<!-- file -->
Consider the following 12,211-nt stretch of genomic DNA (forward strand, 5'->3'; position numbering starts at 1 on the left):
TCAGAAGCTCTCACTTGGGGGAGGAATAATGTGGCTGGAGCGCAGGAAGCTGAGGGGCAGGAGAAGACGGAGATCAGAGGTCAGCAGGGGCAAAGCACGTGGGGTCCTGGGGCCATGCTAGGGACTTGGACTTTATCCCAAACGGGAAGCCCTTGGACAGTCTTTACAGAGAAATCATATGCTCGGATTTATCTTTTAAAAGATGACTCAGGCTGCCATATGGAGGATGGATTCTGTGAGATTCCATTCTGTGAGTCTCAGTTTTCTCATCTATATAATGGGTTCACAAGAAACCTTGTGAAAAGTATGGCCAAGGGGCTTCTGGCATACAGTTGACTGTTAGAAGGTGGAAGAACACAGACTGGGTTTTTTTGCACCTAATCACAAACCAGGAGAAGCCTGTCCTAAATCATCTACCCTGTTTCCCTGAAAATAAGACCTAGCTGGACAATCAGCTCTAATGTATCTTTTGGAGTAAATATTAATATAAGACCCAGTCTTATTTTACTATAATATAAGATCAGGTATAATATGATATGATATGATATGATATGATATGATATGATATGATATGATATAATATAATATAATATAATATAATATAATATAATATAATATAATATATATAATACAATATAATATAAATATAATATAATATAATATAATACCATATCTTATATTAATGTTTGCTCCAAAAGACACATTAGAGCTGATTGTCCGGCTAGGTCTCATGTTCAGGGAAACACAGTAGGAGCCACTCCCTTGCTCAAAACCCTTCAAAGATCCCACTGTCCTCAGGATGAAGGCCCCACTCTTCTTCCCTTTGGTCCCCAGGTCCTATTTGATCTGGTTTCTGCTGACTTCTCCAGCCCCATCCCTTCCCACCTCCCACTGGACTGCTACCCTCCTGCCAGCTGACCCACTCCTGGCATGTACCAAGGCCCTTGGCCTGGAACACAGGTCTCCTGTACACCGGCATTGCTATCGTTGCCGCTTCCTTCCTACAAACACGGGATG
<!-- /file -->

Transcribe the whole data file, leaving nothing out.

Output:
Consider the following 12,211-nt stretch of genomic DNA (forward strand, 5'->3'; position numbering starts at 1 on the left):
TCAGAAGCTCTCACTTGGGGGAGGAATAATGTGGCTGGAGCGCAGGAAGCTGAGGGGCAGGAGAAGACGGAGATCAGAGGTCAGCAGGGGCAAAGCACGTGGGGTCCTGGGGCCATGCTAGGGACTTGGACTTTATCCCAAACGGGAAGCCCTTGGACAGTCTTTACAGAGAAATCATATGCTCGGATTTATCTTTTAAAAGATGACTCAGGCTGCCATATGGAGGATGGATTCTGTGAGATTCCATTCTGTGAGTCTCAGTTTTCTCATCTATATAATGGGTTCACAAGAAACCTTGTGAAAAGTATGGCCAAGGGGCTTCTGGCATACAGTTGACTGTTAGAAGGTGGAAGAACACAGACTGGGTTTTTTTGCACCTAATCACAAACCAGGAGAAGCCTGTCCTAAATCATCTACCCTGTTTCCCTGAAAATAAGACCTAGCTGGACAATCAGCTCTAATGTATCTTTTGGAGTAAATATTAATATAAGACCCAGTCTTATTTTACTATAATATAAGATCAGGTATAATATGATATGATATGATATGATATGATATGATATGATATGATATGATATAATATAATATAATATAATATAATATAATATAATATAATATAATATATATAATACAATATAATATAAATATAATATAATATAATATAATACCATATCTTATATTAATGTTTGCTCCAAAAGACACATTAGAGCTGATTGTCCGGCTAGGTCTCATGTTCAGGGAAACACAGTAGGAGCCACTCCCTTGCTCAAAACCCTTCAAAGATCCCACTGTCCTCAGGATGAAGGCCCCACTCTTCTTCCCTTTGGTCCCCAGGTCCTATTTGATCTGGTTTCTGCTGACTTCTCCAGCCCCATCCCTTCCCACCTCCCACTGGACTGCTACCCTCCTGCCAGCTGACCCACTCCTGGCATGTACCAAGGCCCTTGGCCTGGAACACAGGTCTCCTGTACACCGGCATTGCTATCGTTGCCGCTTCCTTCCTACAAACACGGGATG